Forskning ved Københavns Universitet - Københavns Universitet


Denmark lacks coherent policy on basic research

Publikation: Bidrag til tidsskriftKommentar/debatForskning


Recent months have seen a lively, and at times bitter, debate in the Danish media on the future direction of scientific research. Much has been made by the government of the need to shift towards more applied research to maximize the short-term benefits of public investment. However, we would suggest that more critical problems exist that must be addressed immediately to ensure the long-term health of Danish science. Chief among these are a poorly funded and misdirected policy on basic research funding, and conditions of employment that restrict the research opportunities of young scientists.

Danish science is moderately well funded1. We have modern facilities, an excellent level of technical support and a buoyant biotechnology sector2. What is sorely lacking is a coherent policy on the funding and nurturing of basic research. Entry-level appointments (assistant professor) have a heavy teaching load and no support for scientific staff. Young scientists cannot improve their situation by writing grant applications, since the funding available to the research councils allows little, if any, support for salary components. Such restrictions are making assistant professorships increasingly unattractive, with limited long-term prospects. This situation is only alleviated by the benefaction of senior scientists and charitable foundations, and occasional directives in selected areas which allow young scientists to develop independent research.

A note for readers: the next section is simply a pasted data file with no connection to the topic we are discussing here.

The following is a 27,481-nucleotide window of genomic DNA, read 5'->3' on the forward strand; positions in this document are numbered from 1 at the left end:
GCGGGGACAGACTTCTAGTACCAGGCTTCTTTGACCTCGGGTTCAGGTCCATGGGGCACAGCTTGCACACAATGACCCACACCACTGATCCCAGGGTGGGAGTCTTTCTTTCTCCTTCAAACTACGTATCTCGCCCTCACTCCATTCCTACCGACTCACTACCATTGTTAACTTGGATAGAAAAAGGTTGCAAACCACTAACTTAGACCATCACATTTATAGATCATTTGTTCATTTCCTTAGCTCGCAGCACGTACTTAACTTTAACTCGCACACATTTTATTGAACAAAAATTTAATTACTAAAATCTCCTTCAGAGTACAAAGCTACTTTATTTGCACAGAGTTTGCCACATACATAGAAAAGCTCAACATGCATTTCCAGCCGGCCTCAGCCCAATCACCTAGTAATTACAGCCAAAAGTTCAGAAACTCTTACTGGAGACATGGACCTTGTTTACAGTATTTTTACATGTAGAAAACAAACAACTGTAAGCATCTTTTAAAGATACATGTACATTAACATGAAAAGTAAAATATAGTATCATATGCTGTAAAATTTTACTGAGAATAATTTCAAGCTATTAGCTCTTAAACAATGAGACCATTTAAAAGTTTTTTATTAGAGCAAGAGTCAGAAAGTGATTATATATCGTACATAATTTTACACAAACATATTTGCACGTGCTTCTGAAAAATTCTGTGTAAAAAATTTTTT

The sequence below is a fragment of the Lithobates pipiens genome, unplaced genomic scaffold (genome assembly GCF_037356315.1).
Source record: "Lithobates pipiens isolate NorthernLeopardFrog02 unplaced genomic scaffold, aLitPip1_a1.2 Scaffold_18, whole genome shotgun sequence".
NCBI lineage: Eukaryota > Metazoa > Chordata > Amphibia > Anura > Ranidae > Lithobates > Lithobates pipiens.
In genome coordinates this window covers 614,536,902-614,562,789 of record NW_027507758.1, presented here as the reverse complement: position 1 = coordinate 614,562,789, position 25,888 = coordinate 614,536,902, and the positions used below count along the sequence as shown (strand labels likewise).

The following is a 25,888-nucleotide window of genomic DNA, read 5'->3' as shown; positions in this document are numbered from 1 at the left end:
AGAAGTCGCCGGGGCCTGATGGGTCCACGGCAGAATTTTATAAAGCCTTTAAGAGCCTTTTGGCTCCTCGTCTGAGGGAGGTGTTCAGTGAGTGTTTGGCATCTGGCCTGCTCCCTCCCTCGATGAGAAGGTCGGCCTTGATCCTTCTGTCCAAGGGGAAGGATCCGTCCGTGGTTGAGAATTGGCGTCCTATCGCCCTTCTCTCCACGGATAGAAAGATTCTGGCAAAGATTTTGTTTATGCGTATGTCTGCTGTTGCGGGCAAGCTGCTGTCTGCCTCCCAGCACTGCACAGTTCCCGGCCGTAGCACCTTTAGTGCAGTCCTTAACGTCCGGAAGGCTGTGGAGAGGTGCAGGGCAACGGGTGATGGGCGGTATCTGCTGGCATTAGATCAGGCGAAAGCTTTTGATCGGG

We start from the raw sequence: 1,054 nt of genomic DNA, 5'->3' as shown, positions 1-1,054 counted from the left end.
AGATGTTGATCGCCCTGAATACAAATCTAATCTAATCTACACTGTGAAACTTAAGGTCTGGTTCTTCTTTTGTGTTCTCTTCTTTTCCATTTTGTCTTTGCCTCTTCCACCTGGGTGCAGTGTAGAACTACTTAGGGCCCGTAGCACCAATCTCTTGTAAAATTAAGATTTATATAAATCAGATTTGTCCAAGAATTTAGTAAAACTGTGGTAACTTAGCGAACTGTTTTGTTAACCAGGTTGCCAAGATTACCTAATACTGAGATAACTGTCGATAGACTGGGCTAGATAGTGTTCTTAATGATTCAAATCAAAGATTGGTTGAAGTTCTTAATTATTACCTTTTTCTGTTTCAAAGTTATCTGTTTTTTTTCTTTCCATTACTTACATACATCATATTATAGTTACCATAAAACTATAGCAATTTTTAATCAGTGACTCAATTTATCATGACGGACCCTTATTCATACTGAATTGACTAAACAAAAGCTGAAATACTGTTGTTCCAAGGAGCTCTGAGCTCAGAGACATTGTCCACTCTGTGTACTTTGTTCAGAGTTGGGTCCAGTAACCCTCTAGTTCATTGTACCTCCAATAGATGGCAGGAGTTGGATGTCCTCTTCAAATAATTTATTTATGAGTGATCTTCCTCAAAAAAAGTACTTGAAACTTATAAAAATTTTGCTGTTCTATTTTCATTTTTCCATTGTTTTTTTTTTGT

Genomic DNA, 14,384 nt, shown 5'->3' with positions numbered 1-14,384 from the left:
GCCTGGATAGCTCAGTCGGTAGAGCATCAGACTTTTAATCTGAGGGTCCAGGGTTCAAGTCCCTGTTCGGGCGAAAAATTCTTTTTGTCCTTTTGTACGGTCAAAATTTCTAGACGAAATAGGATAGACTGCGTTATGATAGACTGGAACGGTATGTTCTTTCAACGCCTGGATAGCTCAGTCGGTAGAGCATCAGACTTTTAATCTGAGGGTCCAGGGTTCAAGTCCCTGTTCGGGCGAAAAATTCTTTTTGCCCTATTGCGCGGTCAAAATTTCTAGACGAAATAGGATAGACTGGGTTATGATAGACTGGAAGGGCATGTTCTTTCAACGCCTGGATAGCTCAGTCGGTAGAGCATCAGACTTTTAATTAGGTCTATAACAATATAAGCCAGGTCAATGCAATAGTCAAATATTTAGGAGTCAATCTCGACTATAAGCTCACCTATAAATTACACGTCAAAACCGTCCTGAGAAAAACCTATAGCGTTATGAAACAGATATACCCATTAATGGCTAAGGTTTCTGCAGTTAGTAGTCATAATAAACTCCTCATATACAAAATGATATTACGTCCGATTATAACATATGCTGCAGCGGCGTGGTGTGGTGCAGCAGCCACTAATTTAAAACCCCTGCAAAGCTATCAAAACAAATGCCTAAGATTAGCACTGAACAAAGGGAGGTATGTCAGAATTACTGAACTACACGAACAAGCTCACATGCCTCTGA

Further obstacles exist in the recruitment process: new positions are often focused on narrow research areas and only advertised locally (in Danish). Recent well-intentioned legislative changes have not fully addressed these problems.

Such an inflexible system (which often obliges scientists to spend their entire career in the same institute) is ill-equipped to adapt to the rapid development of new areas in basic research. The only surprise is that Danish science has remained so competitive for so long. How long this will continue to be the case is unclear when there is little to attract young scientists. Without a competitive basic research component, the ability to foster novel applied research (so beloved of the present government) will be severely eroded.

Similar criticisms have been levelled at Sweden. In its case at least some of these criticisms are now being taken to heart, as can be seen by the establishment of openly competitive, well funded, junior faculty positions at the new Centre for Molecular Medicine in Umea. We hope that similar initiatives will be taken in Denmark.

Udgivelsesdato: 15 April 1999
Sider (fra-til)556
Antal sider1
StatusUdgivet - 1999

Bibliografisk note

Paper id:: doi:10.1038/19180

ID: 10021069